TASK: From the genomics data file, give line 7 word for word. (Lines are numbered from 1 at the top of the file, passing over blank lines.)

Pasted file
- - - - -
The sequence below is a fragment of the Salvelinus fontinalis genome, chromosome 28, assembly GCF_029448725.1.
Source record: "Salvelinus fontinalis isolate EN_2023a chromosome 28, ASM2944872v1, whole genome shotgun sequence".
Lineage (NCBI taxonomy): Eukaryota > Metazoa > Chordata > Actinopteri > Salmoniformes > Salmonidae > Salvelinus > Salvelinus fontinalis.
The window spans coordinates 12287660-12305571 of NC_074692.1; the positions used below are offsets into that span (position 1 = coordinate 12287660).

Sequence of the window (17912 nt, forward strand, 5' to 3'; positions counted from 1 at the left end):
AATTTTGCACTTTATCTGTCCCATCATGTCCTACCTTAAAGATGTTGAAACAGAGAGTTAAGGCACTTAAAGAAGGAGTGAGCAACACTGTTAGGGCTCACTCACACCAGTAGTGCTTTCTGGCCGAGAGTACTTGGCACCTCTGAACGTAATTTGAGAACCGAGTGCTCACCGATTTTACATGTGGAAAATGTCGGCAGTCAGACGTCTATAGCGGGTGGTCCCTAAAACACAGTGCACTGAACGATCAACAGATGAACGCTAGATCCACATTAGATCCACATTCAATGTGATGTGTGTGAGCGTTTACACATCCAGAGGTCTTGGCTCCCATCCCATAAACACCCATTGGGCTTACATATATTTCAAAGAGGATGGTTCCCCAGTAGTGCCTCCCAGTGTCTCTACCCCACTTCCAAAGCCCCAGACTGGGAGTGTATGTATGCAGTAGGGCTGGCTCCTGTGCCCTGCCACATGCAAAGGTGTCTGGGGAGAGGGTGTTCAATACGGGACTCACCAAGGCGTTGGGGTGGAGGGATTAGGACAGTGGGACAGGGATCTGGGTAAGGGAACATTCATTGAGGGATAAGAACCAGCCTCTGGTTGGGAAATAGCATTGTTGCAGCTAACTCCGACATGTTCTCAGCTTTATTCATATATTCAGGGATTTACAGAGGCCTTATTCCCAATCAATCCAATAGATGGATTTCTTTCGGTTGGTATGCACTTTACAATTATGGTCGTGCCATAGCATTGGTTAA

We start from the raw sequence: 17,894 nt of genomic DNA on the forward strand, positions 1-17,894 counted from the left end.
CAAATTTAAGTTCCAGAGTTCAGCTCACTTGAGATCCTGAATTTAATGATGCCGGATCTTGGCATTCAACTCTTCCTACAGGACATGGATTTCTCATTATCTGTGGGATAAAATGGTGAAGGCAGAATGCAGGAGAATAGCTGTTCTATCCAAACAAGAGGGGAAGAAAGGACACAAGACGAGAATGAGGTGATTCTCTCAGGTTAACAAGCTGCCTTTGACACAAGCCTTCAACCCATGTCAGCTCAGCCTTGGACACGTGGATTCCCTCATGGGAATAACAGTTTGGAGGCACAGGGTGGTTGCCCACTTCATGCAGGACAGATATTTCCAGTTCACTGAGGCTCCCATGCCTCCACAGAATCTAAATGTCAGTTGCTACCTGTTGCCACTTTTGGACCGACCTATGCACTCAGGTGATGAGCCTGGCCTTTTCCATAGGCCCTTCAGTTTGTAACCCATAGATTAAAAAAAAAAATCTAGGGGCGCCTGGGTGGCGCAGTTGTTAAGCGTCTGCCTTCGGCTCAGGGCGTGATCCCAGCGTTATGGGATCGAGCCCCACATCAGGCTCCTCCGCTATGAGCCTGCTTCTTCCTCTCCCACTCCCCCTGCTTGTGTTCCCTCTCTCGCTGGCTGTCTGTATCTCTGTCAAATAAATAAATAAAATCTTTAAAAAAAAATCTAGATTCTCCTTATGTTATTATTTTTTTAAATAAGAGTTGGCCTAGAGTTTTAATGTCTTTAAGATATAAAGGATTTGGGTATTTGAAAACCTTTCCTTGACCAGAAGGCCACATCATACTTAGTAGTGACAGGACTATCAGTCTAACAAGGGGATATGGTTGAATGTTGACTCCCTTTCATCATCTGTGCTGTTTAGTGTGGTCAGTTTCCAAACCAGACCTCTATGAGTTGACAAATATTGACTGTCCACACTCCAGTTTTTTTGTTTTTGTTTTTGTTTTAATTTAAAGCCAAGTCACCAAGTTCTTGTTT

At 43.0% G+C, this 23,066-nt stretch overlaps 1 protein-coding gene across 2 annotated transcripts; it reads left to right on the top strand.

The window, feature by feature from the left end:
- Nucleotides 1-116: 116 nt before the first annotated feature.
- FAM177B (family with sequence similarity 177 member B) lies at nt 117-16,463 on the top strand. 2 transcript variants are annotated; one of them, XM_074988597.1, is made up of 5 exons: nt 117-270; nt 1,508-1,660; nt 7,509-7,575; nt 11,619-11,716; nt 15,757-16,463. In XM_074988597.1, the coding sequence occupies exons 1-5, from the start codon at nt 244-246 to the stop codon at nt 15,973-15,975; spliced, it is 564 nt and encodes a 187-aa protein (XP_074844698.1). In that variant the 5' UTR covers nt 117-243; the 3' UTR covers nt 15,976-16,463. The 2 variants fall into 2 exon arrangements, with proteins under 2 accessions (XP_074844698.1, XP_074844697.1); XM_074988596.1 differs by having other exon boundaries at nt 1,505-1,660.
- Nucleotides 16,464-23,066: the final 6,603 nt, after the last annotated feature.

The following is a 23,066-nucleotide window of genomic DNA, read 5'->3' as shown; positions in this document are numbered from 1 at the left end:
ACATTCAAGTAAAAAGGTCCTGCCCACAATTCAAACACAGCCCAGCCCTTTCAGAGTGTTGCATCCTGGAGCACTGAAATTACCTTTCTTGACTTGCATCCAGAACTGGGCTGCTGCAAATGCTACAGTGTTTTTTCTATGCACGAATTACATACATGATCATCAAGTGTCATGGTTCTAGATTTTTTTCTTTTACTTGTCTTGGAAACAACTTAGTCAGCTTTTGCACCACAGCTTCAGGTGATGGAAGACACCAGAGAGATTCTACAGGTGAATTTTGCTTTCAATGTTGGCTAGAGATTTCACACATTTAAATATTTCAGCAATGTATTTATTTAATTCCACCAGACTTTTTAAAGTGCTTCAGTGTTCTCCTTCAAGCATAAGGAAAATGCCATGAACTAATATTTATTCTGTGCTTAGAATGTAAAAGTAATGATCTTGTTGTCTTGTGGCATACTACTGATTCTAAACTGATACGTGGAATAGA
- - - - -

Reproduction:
We start from the raw sequence: 17,894 nt of genomic DNA on the forward strand, positions 1-17,894 counted from the left end.